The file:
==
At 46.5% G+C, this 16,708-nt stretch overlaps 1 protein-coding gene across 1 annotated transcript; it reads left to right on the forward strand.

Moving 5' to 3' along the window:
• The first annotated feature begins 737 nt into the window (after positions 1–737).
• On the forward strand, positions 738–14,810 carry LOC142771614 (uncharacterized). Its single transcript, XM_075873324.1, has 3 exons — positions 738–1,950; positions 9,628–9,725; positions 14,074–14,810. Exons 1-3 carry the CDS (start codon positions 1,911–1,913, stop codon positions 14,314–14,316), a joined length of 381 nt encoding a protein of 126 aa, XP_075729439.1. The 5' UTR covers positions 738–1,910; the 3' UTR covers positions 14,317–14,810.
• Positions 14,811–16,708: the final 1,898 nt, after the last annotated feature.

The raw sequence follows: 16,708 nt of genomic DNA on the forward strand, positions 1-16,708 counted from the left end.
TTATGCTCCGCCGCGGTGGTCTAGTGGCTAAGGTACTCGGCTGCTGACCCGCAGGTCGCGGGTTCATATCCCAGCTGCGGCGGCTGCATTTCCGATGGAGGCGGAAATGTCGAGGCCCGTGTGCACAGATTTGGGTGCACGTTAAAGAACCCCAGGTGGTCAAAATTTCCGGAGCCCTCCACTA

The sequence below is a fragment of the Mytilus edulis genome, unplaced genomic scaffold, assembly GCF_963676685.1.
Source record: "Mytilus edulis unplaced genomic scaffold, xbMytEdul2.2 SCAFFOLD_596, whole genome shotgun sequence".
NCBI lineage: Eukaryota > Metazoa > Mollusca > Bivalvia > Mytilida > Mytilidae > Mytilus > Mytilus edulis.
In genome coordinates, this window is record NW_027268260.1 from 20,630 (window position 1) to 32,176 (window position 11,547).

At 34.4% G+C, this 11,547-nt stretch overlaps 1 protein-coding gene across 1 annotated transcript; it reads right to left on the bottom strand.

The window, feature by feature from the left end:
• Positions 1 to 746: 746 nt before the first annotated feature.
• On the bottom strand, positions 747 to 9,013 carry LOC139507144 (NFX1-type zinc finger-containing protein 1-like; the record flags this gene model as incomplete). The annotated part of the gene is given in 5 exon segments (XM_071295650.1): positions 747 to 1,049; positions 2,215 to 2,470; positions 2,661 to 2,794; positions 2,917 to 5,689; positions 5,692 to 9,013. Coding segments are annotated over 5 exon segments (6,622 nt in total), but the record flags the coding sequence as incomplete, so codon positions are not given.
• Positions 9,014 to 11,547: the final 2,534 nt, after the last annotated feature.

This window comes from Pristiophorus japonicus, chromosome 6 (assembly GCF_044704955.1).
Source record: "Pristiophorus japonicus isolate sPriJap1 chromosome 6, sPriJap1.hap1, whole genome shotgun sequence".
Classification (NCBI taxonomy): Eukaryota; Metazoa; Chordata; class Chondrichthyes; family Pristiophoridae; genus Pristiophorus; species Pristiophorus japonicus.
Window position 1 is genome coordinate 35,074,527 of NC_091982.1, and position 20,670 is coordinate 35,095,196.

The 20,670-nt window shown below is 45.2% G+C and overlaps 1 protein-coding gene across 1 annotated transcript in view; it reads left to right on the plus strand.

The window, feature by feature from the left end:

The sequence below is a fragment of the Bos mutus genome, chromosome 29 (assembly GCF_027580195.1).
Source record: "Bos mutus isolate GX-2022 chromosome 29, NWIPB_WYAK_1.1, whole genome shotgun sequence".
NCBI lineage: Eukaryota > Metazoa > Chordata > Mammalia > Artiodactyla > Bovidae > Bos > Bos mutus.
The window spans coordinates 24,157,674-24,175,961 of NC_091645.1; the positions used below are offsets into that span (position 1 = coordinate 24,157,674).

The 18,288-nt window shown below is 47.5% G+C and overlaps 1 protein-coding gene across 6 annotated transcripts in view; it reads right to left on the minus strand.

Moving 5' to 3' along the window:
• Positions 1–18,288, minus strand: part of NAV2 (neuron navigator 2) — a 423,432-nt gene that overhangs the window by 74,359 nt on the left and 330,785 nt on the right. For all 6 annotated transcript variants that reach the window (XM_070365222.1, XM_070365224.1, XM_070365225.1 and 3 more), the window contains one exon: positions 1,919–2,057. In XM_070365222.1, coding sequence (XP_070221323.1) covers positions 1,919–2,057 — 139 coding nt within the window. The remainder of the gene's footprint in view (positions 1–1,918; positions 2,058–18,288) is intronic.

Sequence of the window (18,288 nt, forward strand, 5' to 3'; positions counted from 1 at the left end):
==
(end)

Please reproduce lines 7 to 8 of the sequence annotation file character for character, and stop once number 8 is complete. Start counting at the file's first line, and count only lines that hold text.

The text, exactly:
TTATGCTCCGCCGCGGTGGTCTAGTGGCTAAGGTACTCGGCTGCTGACCCGCAGGTCGCGGGTTCATATCCCAGCTGCGGCGGCTGCATTTCCGATGGAGGCGGAAATGTCGAGGCCCGTGTGCACAGATTTGGGTGCACGTTAAAGAACCCCAGGTGGTCAAAATTTCCGGAGCCCTCCACTA

The sequence below is a fragment of the Mytilus edulis genome, unplaced genomic scaffold, assembly GCF_963676685.1.